The Birds (band)
Poster for The Birds at The Ealing Club, circa 1965.
|Genres||R&B, blues rock, freakbeat|
|Associated acts||The Creation|
Pete McDaniels Richard Burkwood
Starting out with a hard R&B sound, they later began infusing it with Motown-style vocal harmonies. The best known former member of The Birds is Ronnie Wood, who went on to join the Jeff Beck Group, The Creation, Faces and later The Rolling Stones.
Several members of The Birds grew up in the same neighbourhood in Yiewsley, west London, and began playing together in 1964, while still in their teens. At first calling themselves The Thunderbirds, they started out playing local clubs and a neighbourhood community centre, but they soon expanded to a larger club circuit. When they were hired to play on the same bill as Chris Farlowe, whose back-up band was also called The Thunderbirds, they shortened their name to The Birds – a decision which would have significant ramifications later.
Their hard R&B sound was good enough to get them into a battle-of-the-bands contest held under the show Ready Steady Go!. When the band made their first television appearance, they caught the eye of Decca record company executives. The ensuing recording contract resulted in their first two singles, "You Don't Love Me" and "Leaving Here". The Birds seemed destined for stardom with their loud rhythm-and-blues based music, receiving equal billing with The Who at some concerts.
However, in the spring of 1965, the Los Angeles-based band, The Byrds, was dominating the UK Singles Chart with their folk-rock version of Bob Dylan's "Mr. Tambourine Man", released by the newly formed British CBS Records. When The Byrds arrived in England for their first British tour that summer, The Birds' manager, Leo de Clerck, took legal action to prevent them from using the name; the action failed, amid a flurry of national press and television coverage. The group parted ways with de Clerck soon afterwards.
After releasing the third Decca single in late 1965, the band moved to Reaction Records, whose director, Robert Stigwood, suggested they change their name to "The Birds Birds", to distinguish themselves from the American band. In 1966, the band did a cameo appearance in the horror film The Deadly Bees, performing their song "That's All I Need you For". By 1967 the group had disbanded. Both Gardner and Wood went on to join The Creation, with Gardner then joining Ashton, Gardner and Dyke.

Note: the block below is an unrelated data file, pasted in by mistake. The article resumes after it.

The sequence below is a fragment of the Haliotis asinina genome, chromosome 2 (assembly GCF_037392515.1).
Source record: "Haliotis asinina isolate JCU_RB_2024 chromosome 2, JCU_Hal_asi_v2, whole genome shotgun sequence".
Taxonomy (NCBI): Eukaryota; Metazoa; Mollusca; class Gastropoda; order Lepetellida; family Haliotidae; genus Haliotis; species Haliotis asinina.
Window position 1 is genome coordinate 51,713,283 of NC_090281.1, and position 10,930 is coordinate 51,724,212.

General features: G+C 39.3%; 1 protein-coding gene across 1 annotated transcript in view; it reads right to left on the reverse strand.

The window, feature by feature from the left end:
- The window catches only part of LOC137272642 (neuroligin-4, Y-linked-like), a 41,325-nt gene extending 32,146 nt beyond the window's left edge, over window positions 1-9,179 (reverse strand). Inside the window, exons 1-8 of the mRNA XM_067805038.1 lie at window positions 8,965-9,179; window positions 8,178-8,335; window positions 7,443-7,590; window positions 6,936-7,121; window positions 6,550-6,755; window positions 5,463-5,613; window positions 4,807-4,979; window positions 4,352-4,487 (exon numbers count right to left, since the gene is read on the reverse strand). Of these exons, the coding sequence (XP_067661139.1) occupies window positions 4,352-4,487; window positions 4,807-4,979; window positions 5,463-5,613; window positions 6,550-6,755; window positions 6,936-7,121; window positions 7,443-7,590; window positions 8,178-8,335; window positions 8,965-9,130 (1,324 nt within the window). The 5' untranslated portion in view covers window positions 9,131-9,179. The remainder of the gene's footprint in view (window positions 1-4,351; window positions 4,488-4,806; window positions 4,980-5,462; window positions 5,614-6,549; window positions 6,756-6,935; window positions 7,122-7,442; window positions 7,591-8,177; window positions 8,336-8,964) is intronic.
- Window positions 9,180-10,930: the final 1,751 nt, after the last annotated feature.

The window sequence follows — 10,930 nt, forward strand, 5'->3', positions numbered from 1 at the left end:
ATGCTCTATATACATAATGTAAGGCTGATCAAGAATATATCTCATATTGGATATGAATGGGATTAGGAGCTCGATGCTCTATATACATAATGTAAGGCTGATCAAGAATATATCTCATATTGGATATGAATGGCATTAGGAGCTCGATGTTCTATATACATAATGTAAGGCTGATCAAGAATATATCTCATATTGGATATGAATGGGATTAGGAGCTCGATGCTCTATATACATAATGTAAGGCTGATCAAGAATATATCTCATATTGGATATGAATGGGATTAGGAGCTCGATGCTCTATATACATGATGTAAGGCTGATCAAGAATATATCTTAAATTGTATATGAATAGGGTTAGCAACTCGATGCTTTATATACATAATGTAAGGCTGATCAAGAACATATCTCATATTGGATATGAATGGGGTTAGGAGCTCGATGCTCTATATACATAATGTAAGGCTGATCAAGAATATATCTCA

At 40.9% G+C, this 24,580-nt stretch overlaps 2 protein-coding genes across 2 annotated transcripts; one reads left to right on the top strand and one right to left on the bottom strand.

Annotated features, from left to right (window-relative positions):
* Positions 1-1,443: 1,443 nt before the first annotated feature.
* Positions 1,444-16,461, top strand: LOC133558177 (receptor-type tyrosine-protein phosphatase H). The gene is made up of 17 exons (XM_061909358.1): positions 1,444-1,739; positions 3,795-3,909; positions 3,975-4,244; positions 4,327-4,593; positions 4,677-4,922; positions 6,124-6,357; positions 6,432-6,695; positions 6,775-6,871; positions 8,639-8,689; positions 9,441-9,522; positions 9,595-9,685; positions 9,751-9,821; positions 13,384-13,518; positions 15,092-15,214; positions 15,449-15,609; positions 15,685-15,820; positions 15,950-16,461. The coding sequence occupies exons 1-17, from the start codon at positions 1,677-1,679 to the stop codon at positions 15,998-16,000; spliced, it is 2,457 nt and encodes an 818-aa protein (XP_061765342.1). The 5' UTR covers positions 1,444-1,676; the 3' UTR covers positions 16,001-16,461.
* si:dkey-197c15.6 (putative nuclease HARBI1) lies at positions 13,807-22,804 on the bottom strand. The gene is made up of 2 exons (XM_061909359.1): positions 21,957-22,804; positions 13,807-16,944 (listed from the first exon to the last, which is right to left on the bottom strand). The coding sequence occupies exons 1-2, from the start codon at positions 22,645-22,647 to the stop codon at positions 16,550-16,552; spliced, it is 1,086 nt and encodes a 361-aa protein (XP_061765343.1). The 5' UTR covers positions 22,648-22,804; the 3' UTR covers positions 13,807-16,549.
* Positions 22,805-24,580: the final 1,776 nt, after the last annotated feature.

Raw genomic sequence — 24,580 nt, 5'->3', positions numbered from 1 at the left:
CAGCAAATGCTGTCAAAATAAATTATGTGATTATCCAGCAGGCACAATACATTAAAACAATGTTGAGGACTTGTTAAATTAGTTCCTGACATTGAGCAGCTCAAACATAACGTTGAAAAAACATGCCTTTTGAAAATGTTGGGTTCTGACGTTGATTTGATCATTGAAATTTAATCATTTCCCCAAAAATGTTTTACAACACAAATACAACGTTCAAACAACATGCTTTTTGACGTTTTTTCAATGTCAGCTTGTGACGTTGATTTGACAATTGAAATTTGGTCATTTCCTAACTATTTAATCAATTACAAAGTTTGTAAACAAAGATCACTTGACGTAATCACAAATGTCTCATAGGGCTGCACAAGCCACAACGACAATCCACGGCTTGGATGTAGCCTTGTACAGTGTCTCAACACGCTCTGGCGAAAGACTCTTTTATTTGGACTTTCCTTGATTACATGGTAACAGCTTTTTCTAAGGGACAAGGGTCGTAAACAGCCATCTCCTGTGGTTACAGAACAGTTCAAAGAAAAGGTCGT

- Ali McKenzie - Vocals, harmonica
- Tony Munroe - Guitar, vocals
- Ronnie Wood - Guitar, vocals
- Kim Gardner - Bass, vocals
- Bob Langham - Drums
- Pete McDaniels - Drums
- Chris the bird man Johnson- on charges
- Clem Cattini (drums on "Granny Rides Again", recorded in December 1966)
- "You're on My Mind" (Ronnie Wood) / "You Don't Love Me (You Don't Care)" (Ellas McDaniel) (November 1964, Decca F 12031) (Producer: Franklyn Boyd)
- "Leaving Here" (Holland–Dozier–Holland) b/w "Next in Line" (Ronnie Wood) (April 1965, Decca F 12140) (Producer: Franklyn Boyd) - UK No. 45
- "No Good Without You Baby" (William Stevenson) / "How Can It Be?" (Ronnie Wood) (October 1965, Decca F 12257) (Producer: Franklyn Boyd)
- "Say Those Magic Words" (Bob Feldman, Doc Pomus, Jerry Goldstein, Mort Shuman, Richard Gottehrer) b/w "Daddy Daddy" (Ronnie Wood/Tony Munroe) (as "The Birds Birds", September 1966, Reaction 591 005)
- "That's All That I Need You For" (Ronnie Wood, Tony Monroe, Ali MacKenzie) / "If I Were a Carpenter" (Tim Hardin) (February 2011, Birdsong Records ALI 001)
Other recorded songs
- "Good Times" / "La Poupée Qui Fait Non" (Michel Polnareff)
- "Granny Rides Again"
- "Run Run Run" (Pete Townshend)
- "That's All I Need You For" (Ronnie Wood/Tony Munroe)
- "You Shouldn't Do That" (Ronnie Wood)
- "What Hit Me" (Ronnie Wood/Tony Munroe)
- "N.S.U." (Jack Bruce)
- The Collector's Guide to Rare British Birds - CD compilation album, released 20 June 2005, Deram Records
- Wells, David (March 2007). "Bird Song". Record Collector. pp. 60–66.
- "Biography by Bruce Eder". Allmusic.com. Retrieved 6 July 2009.
- "Full Cast and Crew for The Deadly Bees". Internet Movie Database. Retrieved 23 February 2008.
- Zentgraf, Nico. "Woodworks 1957-1975". Retrieved 23 February 2008.
- "Home - Small Fakers". Retrieved 15 June 2010.
- Roberts, David (2006). British Hit Singles & Albums (19th ed.). London: Guinness World Records Limited. p. 58. ISBN 1-904994-10-5.